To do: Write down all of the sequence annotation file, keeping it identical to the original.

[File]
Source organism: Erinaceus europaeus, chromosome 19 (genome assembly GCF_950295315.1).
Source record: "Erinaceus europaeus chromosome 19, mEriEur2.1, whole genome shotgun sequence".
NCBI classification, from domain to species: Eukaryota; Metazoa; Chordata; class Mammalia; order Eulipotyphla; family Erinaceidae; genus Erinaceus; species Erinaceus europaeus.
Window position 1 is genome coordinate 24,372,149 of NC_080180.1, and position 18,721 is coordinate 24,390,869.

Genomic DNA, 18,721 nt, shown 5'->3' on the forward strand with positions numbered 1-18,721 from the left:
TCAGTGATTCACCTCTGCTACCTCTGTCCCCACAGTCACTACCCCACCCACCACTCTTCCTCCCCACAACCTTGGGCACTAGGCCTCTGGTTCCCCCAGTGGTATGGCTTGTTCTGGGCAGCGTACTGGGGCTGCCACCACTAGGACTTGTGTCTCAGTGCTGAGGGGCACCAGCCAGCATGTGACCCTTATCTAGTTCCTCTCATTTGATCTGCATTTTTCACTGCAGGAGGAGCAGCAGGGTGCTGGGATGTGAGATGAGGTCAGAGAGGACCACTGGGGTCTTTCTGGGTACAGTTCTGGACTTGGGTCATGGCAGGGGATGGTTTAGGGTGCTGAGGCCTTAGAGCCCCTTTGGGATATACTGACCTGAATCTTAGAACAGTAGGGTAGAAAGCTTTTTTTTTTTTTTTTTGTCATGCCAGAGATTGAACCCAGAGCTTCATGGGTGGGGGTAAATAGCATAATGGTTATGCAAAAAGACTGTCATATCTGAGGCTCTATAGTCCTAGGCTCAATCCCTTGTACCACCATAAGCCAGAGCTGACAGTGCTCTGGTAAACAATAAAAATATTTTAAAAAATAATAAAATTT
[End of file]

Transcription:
Source organism: Erinaceus europaeus, chromosome 19 (genome assembly GCF_950295315.1).
Source record: "Erinaceus europaeus chromosome 19, mEriEur2.1, whole genome shotgun sequence".
NCBI classification, from domain to species: Eukaryota; Metazoa; Chordata; class Mammalia; order Eulipotyphla; family Erinaceidae; genus Erinaceus; species Erinaceus europaeus.
Window position 1 is genome coordinate 24,372,149 of NC_080180.1, and position 18,721 is coordinate 24,390,869.

Genomic DNA, 18,721 nt, shown 5'->3' on the forward strand with positions numbered 1-18,721 from the left:
TCAGTGATTCACCTCTGCTACCTCTGTCCCCACAGTCACTACCCCACCCACCACTCTTCCTCCCCACAACCTTGGGCACTAGGCCTCTGGTTCCCCCAGTGGTATGGCTTGTTCTGGGCAGCGTACTGGGGCTGCCACCACTAGGACTTGTGTCTCAGTGCTGAGGGGCACCAGCCAGCATGTGACCCTTATCTAGTTCCTCTCATTTGATCTGCATTTTTCACTGCAGGAGGAGCAGCAGGGTGCTGGGATGTGAGATGAGGTCAGAGAGGACCACTGGGGTCTTTCTGGGTACAGTTCTGGACTTGGGTCATGGCAGGGGATGGTTTAGGGTGCTGAGGCCTTAGAGCCCCTTTGGGATATACTGACCTGAATCTTAGAACAGTAGGGTAGAAAGCTTTTTTTTTTTTTTTTTGTCATGCCAGAGATTGAACCCAGAGCTTCATGGGTGGGGGTAAATAGCATAATGGTTATGCAAAAAGACTGTCATATCTGAGGCTCTATAGTCCTAGGCTCAATCCCTTGTACCACCATAAGCCAGAGCTGACAGTGCTCTGGTAAACAATAAAAATATTTTAAAAAATAATAAAATTT